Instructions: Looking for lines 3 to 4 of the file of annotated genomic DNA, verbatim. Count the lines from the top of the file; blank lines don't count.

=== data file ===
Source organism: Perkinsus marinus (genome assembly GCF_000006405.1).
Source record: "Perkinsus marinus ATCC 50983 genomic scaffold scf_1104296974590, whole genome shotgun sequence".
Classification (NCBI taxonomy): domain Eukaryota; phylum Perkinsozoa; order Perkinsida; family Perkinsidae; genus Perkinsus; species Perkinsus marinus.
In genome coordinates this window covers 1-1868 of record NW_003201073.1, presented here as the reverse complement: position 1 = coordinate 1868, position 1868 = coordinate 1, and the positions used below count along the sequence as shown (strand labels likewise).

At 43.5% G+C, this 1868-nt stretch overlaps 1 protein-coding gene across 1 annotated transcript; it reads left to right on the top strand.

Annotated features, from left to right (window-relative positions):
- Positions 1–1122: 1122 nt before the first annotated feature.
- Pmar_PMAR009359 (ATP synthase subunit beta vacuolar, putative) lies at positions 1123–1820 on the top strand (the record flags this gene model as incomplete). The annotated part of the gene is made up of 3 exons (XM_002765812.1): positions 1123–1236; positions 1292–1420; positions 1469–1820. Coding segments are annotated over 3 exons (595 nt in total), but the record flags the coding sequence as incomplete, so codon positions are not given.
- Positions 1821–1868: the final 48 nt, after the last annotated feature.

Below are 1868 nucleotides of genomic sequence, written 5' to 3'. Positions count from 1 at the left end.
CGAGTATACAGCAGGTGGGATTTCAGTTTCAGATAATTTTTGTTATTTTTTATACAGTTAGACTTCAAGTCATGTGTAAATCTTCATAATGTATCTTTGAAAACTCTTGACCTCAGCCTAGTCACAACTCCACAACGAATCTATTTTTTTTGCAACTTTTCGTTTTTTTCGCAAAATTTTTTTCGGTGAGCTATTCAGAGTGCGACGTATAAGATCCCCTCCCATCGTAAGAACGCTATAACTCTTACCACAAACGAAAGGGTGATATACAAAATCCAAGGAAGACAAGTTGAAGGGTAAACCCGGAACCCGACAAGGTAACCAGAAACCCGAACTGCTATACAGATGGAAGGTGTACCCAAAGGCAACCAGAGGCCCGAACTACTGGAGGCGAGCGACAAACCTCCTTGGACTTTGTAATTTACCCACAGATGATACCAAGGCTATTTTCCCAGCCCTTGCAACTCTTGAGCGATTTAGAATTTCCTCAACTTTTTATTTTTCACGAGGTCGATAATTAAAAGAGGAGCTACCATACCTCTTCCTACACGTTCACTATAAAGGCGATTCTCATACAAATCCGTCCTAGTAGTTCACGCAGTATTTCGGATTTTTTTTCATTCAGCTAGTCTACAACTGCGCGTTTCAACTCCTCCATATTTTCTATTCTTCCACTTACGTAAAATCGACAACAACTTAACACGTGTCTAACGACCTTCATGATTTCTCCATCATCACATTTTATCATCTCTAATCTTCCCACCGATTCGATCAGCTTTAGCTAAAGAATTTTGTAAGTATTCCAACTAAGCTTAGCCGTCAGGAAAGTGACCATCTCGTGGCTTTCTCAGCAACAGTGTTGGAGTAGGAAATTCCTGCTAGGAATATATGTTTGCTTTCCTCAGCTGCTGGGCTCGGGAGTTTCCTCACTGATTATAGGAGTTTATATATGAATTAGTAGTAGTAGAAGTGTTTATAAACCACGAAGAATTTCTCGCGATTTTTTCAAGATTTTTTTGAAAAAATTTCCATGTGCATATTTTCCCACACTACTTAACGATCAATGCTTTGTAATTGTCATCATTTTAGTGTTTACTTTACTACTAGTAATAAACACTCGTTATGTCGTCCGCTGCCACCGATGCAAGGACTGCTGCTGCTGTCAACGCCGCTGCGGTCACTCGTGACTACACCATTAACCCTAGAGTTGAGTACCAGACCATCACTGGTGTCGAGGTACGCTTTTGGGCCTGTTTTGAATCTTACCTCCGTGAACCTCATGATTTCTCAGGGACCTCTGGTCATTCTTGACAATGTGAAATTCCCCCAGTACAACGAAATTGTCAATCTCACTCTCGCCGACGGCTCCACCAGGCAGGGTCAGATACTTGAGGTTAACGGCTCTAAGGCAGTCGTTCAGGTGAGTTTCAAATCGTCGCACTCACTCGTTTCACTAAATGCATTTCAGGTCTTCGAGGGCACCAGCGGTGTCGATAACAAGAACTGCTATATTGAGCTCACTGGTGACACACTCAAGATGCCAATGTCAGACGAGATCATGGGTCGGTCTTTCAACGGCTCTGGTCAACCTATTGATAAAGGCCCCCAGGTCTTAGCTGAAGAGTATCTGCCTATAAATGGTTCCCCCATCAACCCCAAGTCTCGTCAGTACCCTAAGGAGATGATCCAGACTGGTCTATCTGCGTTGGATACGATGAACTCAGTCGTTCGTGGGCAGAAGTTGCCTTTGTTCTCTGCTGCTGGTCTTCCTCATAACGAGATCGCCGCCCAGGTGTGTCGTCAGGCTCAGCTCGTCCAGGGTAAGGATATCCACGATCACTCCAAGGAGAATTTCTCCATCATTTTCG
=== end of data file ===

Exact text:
Classification (NCBI taxonomy): domain Eukaryota; phylum Perkinsozoa; order Perkinsida; family Perkinsidae; genus Perkinsus; species Perkinsus marinus.
In genome coordinates this window covers 1-1868 of record NW_003201073.1, presented here as the reverse complement: position 1 = coordinate 1868, position 1868 = coordinate 1, and the positions used below count along the sequence as shown (strand labels likewise).